Part 4: Cheap drugs for Canada may fuel resistance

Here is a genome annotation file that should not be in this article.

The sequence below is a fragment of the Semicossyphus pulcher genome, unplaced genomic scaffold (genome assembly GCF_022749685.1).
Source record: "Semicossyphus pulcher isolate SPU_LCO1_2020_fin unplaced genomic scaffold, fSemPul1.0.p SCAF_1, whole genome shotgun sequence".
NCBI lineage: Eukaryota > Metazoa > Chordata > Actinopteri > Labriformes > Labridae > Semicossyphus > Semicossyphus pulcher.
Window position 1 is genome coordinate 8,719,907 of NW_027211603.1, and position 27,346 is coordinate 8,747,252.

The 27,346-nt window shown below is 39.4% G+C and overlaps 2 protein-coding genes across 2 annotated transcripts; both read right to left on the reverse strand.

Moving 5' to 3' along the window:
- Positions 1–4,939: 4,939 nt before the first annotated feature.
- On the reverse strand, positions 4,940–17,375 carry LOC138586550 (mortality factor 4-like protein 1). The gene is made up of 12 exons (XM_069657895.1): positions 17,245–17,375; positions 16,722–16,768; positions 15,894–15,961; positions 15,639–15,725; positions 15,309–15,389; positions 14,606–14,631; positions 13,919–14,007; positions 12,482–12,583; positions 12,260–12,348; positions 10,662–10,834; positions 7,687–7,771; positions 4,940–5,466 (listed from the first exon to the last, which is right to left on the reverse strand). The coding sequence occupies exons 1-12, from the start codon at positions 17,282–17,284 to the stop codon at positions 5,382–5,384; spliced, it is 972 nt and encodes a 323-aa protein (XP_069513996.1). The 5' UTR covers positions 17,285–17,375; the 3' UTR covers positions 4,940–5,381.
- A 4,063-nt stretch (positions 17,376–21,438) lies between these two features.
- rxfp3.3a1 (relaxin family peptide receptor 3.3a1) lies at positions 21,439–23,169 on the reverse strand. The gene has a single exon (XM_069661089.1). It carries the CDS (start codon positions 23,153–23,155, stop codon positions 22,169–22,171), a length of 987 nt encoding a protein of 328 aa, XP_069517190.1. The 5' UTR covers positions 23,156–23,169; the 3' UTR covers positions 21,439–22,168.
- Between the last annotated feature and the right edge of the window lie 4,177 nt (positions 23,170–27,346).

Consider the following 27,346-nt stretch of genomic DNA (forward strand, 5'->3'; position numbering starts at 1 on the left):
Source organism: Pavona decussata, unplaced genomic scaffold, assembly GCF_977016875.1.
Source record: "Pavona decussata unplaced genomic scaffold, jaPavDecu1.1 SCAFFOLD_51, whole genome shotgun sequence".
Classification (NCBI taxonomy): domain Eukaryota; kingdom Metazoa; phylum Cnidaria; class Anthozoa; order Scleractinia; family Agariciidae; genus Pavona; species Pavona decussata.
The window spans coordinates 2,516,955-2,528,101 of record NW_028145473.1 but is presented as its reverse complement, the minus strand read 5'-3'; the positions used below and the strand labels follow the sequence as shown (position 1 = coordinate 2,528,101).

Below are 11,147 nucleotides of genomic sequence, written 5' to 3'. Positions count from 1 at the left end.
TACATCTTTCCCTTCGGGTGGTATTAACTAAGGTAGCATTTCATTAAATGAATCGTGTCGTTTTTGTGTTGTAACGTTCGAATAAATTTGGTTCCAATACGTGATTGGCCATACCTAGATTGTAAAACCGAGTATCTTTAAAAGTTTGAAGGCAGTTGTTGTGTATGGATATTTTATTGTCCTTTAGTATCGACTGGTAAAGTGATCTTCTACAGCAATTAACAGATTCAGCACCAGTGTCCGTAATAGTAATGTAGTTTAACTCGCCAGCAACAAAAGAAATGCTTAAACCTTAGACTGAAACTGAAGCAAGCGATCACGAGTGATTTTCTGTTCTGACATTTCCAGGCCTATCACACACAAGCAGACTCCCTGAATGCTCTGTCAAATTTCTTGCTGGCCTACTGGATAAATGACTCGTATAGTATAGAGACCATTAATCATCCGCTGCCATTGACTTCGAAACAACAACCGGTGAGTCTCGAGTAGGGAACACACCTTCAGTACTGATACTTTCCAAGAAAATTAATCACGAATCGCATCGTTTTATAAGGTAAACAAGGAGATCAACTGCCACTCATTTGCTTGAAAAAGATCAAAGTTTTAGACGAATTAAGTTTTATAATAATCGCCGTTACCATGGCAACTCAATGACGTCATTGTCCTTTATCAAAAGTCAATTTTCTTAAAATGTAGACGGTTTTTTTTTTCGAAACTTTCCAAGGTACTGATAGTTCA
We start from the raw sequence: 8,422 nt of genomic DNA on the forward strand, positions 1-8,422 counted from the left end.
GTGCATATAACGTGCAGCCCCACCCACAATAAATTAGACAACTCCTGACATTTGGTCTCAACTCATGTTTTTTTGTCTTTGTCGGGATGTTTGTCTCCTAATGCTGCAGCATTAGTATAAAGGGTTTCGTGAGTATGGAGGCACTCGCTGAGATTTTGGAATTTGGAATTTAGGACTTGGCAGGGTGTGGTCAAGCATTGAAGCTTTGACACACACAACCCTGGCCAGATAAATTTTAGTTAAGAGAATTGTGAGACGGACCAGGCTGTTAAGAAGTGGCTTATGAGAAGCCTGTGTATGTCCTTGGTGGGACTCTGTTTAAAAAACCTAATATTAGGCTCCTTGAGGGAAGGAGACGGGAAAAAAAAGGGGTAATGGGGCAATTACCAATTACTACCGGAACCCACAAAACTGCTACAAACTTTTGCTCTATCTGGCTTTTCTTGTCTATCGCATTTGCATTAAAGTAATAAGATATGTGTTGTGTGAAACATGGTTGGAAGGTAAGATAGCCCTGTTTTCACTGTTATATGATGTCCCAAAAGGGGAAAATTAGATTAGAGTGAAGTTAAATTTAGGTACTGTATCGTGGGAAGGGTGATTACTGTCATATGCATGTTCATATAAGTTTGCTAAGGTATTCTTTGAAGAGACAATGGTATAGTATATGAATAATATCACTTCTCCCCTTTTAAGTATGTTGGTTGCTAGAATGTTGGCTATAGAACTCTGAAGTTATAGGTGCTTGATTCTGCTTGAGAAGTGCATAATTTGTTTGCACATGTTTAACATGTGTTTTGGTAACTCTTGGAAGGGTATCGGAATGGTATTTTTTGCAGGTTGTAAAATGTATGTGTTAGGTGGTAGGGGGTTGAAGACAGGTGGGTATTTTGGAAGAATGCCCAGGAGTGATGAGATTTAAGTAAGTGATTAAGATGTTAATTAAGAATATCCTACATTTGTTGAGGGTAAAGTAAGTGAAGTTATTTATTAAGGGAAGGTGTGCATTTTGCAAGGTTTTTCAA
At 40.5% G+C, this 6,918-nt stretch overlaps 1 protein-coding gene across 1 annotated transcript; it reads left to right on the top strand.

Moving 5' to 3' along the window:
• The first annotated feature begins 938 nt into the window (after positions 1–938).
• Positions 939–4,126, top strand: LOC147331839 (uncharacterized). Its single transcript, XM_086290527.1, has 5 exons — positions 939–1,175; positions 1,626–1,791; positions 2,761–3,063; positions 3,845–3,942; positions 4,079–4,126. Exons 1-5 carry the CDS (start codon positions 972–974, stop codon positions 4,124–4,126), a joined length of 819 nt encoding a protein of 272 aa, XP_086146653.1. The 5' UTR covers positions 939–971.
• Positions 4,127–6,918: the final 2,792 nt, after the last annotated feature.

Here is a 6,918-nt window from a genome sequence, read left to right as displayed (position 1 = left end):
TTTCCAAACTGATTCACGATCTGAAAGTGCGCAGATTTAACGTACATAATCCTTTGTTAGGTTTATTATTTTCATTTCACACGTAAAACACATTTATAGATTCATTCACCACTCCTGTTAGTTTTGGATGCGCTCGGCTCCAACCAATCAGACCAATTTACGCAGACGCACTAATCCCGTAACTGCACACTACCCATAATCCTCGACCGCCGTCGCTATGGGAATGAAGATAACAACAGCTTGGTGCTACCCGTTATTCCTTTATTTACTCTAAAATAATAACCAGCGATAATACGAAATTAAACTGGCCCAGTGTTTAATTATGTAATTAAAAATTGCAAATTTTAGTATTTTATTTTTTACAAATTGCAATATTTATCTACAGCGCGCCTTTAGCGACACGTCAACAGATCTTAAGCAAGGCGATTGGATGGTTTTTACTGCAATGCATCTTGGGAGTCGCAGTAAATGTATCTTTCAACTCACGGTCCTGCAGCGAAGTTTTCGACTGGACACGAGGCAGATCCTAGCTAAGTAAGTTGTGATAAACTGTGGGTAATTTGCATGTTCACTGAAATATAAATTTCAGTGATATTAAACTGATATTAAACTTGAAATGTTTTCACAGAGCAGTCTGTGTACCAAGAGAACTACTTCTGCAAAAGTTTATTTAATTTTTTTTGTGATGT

Hyderabad, the self-proclaimed "bulk drug capital of India," churns out a steady stream of generic drugs, including antimicrobials, for global consumption. Dozens of facilities hold licences to export to Canada. The worldwide overuse of antimicrobials in humans and animals is accelerating dangerous drug resistance, killing an estimated 1.5 million people a year and pushing medical care closer to a post-antibiotic era in which common diseases are no longer curable. But resistance also appears to be growing in the environment. Some researchers say rivers, lakes and groundwater in Hyderabad contain elevated levels of antibiotics and drug-resistant superbugs. Pharmaceutical waste and substandard sanitation are breeding antimicrobial immunity, say experts, who contend the West's support of cheaply produced drugs makes it complicit.